The Molochs

Quintessentially Californian – breezy, but flecked with garage gristle, soft baked twang, and a touch of sunshine strum – The Molochs burst out with their debut, America’s Velvet Glory, last year. It was a record that picked at the bones of a dozen personal favorites, but it seemed like the template for something better. That it was, and the band issues Flowers in the Spring as the smoother sipping, buttered-soul culmination of that they were going for on that debut. The record embraces the pop proper in garage pop, turning their latent VU impulses towards lusher waters. While wrapping up their ‘60s jangles in a touch of country sparkle they’re finding the dividing line between Nikki Sudden, ‘70s Flying Burrito Bros and the sorely missed strains of the Strange Boys.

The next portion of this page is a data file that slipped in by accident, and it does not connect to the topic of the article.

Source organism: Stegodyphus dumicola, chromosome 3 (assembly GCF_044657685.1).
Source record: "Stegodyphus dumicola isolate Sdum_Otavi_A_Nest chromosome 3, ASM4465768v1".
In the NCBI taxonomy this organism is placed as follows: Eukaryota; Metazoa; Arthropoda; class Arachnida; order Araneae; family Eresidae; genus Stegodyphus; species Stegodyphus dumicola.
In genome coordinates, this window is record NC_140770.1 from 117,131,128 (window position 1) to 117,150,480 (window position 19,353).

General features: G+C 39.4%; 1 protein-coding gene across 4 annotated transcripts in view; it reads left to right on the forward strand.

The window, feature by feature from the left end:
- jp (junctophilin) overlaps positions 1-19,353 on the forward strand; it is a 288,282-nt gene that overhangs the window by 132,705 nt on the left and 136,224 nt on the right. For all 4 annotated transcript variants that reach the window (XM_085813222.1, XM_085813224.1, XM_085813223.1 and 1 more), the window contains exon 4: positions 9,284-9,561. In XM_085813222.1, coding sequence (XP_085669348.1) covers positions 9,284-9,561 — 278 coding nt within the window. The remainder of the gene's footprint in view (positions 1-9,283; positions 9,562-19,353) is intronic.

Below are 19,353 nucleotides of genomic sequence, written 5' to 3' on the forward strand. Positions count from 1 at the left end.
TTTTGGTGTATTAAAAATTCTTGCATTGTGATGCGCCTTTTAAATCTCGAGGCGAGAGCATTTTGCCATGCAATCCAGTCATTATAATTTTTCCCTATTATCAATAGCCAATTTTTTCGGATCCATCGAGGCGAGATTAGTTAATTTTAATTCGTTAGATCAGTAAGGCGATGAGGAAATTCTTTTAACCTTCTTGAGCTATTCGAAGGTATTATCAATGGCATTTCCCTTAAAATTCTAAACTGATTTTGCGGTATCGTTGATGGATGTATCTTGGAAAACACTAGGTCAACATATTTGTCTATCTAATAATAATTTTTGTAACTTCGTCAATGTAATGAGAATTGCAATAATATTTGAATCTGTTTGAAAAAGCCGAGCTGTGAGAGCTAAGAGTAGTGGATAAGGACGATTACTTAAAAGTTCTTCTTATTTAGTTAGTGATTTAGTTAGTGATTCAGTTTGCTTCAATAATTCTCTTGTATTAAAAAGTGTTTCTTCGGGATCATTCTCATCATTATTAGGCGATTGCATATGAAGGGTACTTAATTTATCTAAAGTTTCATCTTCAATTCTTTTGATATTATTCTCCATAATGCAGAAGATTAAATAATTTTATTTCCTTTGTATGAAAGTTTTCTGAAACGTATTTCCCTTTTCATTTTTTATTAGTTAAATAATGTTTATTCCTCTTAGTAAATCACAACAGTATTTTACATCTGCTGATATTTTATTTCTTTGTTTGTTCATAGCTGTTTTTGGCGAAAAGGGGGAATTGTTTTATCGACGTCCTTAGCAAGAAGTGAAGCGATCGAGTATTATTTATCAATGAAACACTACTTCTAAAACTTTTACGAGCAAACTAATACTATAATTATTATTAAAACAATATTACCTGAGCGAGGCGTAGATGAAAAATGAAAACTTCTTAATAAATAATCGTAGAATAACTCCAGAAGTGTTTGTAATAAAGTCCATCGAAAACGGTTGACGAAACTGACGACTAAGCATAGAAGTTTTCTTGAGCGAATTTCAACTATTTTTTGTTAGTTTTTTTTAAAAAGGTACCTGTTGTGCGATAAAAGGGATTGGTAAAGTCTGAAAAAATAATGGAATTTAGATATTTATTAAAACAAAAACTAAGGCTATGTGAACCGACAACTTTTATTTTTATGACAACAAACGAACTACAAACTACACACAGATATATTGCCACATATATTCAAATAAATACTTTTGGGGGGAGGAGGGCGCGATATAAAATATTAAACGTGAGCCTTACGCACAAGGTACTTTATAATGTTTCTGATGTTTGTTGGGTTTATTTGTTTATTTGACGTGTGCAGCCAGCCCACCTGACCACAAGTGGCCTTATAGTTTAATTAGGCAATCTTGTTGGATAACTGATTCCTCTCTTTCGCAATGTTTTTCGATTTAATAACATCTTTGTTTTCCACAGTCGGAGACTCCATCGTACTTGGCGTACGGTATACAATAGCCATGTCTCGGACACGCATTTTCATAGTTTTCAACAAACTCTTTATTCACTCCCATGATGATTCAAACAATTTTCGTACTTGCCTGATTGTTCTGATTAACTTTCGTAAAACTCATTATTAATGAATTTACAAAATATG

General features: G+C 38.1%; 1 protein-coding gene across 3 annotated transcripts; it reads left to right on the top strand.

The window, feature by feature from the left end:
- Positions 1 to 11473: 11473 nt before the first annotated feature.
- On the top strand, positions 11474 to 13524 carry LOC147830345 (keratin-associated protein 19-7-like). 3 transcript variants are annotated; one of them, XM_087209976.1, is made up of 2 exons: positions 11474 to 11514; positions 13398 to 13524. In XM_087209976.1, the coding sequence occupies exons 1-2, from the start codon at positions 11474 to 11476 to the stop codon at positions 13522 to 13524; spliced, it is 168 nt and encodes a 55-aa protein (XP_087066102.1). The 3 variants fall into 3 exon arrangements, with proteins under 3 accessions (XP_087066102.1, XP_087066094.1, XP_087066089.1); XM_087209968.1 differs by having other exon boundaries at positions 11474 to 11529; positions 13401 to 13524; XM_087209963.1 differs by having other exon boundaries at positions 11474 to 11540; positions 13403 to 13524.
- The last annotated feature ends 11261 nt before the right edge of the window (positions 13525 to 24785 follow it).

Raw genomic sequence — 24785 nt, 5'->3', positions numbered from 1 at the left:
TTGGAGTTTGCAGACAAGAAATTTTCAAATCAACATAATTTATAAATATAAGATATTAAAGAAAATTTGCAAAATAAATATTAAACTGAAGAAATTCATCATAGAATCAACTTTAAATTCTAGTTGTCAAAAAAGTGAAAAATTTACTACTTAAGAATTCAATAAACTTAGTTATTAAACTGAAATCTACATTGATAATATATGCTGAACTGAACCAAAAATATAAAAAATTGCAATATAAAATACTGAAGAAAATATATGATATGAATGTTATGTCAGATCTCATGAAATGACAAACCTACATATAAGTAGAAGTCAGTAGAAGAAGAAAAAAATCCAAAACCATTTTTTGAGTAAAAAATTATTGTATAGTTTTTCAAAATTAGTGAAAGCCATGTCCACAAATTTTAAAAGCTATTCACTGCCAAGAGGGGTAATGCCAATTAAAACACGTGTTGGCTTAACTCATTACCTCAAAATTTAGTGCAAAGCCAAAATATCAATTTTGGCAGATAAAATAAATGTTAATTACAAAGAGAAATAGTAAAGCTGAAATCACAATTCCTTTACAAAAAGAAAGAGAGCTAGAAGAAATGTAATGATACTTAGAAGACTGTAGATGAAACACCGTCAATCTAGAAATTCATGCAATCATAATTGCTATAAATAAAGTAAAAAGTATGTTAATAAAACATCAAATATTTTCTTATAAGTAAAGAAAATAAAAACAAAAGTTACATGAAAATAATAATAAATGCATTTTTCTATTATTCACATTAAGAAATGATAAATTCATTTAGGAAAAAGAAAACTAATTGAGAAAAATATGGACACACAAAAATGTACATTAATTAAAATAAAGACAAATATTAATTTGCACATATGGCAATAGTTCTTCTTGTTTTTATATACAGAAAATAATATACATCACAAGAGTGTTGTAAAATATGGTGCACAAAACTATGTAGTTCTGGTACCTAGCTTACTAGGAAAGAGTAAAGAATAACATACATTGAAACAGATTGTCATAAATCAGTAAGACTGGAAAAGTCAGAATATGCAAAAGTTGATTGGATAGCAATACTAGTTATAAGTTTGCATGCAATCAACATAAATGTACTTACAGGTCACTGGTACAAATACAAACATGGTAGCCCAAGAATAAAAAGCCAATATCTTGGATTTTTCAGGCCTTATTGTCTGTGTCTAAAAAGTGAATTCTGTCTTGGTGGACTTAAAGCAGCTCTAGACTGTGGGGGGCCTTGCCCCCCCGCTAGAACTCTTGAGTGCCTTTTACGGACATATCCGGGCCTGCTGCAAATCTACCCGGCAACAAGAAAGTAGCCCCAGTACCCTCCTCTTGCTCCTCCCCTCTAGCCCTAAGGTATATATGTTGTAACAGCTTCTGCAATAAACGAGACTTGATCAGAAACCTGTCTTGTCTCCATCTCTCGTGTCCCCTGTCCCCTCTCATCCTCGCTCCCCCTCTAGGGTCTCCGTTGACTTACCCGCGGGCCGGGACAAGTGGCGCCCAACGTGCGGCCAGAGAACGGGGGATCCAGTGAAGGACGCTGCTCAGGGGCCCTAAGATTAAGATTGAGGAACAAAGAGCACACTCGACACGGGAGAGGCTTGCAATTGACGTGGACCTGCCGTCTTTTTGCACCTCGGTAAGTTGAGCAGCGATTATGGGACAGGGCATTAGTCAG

Lucas Fitzsimons attempts a swipe at swagger that tries hard to cover up the vulnerabilities in his voice, but that bluff is all part of the charm. He’s full of bluster one minute, but journaling about it later with a wash of heat in his cheeks for his transgressions. Some of the best moments on Flowers are couched in the tender resolve – “And She’s Sleeping Now,” “A Little Glimpse of Death,” “Too Lost in Love” – here the band doesn’t worry about rock clichés and spends some time working on the minor details that make pop shine.

Skirting wide on the idea of a sophomore slump, The Molochs are, it would seem, just getting started here. This record has found its footing and ditched the confines of American Garage that dogged their debut. In indulging their pop sweet tooth the band has made a lasting impression and in turn bumped themselves out of the rut of the standard garage band.



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